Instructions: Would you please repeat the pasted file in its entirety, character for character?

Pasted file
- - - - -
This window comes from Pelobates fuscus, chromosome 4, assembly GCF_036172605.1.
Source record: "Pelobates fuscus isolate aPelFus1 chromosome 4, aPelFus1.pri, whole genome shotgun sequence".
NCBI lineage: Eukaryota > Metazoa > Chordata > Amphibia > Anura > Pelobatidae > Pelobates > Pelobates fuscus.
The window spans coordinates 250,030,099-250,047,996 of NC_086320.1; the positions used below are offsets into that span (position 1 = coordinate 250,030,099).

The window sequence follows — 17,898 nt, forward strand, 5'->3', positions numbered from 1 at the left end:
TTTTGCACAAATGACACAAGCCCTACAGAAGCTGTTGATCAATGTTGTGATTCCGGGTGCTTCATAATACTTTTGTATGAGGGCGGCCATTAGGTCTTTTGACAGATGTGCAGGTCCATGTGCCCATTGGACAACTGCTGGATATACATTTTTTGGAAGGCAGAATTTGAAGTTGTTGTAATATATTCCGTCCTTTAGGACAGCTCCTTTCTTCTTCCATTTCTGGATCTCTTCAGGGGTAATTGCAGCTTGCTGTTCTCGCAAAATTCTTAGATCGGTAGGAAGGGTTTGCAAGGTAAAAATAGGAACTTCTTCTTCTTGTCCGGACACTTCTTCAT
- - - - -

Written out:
This window comes from Pelobates fuscus, chromosome 4, assembly GCF_036172605.1.
Source record: "Pelobates fuscus isolate aPelFus1 chromosome 4, aPelFus1.pri, whole genome shotgun sequence".
NCBI lineage: Eukaryota > Metazoa > Chordata > Amphibia > Anura > Pelobatidae > Pelobates > Pelobates fuscus.
The window spans coordinates 250,030,099-250,047,996 of NC_086320.1; the positions used below are offsets into that span (position 1 = coordinate 250,030,099).

The window sequence follows — 17,898 nt, forward strand, 5'->3', positions numbered from 1 at the left end:
TTTTGCACAAATGACACAAGCCCTACAGAAGCTGTTGATCAATGTTGTGATTCCGGGTGCTTCATAATACTTTTGTATGAGGGCGGCCATTAGGTCTTTTGACAGATGTGCAGGTCCATGTGCCCATTGGACAACTGCTGGATATACATTTTTTGGAAGGCAGAATTTGAAGTTGTTGTAATATATTCCGTCCTTTAGGACAGCTCCTTTCTTCTTCCATTTCTGGATCTCTTCAGGGGTAATTGCAGCTTGCTGTTCTCGCAAAATTCTTAGATCGGTAGGAAGGGTTTGCAAGGTAAAAATAGGAACTTCTTCTTCTTGTCCGGACACTTCTTCAT